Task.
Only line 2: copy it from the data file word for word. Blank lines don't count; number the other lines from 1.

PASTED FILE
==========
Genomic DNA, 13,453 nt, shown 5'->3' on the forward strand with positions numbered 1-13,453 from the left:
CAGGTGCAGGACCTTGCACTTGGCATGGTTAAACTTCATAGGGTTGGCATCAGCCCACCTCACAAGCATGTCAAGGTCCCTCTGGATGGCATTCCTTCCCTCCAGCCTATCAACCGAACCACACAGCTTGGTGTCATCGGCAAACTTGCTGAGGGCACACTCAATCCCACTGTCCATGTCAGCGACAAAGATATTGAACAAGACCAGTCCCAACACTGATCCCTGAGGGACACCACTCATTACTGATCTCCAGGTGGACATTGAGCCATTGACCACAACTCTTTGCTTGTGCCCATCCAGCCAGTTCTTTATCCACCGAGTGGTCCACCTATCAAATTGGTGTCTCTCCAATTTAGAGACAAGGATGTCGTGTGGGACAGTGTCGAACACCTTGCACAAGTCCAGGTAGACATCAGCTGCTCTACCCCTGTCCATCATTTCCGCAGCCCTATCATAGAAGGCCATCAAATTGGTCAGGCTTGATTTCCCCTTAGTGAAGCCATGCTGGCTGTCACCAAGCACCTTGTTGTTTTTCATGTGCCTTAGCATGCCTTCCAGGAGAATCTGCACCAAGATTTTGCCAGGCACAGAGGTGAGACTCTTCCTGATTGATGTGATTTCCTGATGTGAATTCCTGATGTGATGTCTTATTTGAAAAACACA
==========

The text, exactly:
CAGGTGCAGGACCTTGCACTTGGCATGGTTAAACTTCATAGGGTTGGCATCAGCCCACCTCACAAGCATGTCAAGGTCCCTCTGGATGGCATTCCTTCCCTCCAGCCTATCAACCGAACCACACAGCTTGGTGTCATCGGCAAACTTGCTGAGGGCACACTCAATCCCACTGTCCATGTCAGCGACAAAGATATTGAACAAGACCAGTCCCAACACTGATCCCTGAGGGACACCACTCATTACTGATCTCCAGGTGGACATTGAGCCATTGACCACAACTCTTTGCTTGTGCCCATCCAGCCAGTTCTTTATCCACCGAGTGGTCCACCTATCAAATTGGTGTCTCTCCAATTTAGAGACAAGGATGTCGTGTGGGACAGTGTCGAACACCTTGCACAAGTCCAGGTAGACATCAGCTGCTCTACCCCTGTCCATCATTTCCGCAGCCCTATCATAGAAGGCCATCAAATTGGTCAGGCTTGATTTCCCCTTAGTGAAGCCATGCTGGCTGTCACCAAGCACCTTGTTGTTTTTCATGTGCCTTAGCATGCCTTCCAGGAGAATCTGCACCAAGATTTTGCCAGGCACAGAGGTGAGACTCTTCCTGATTGATGTGATTTCCTGATGTGAATTCCTGATGTGATGTCTTATTTGAAAAACACA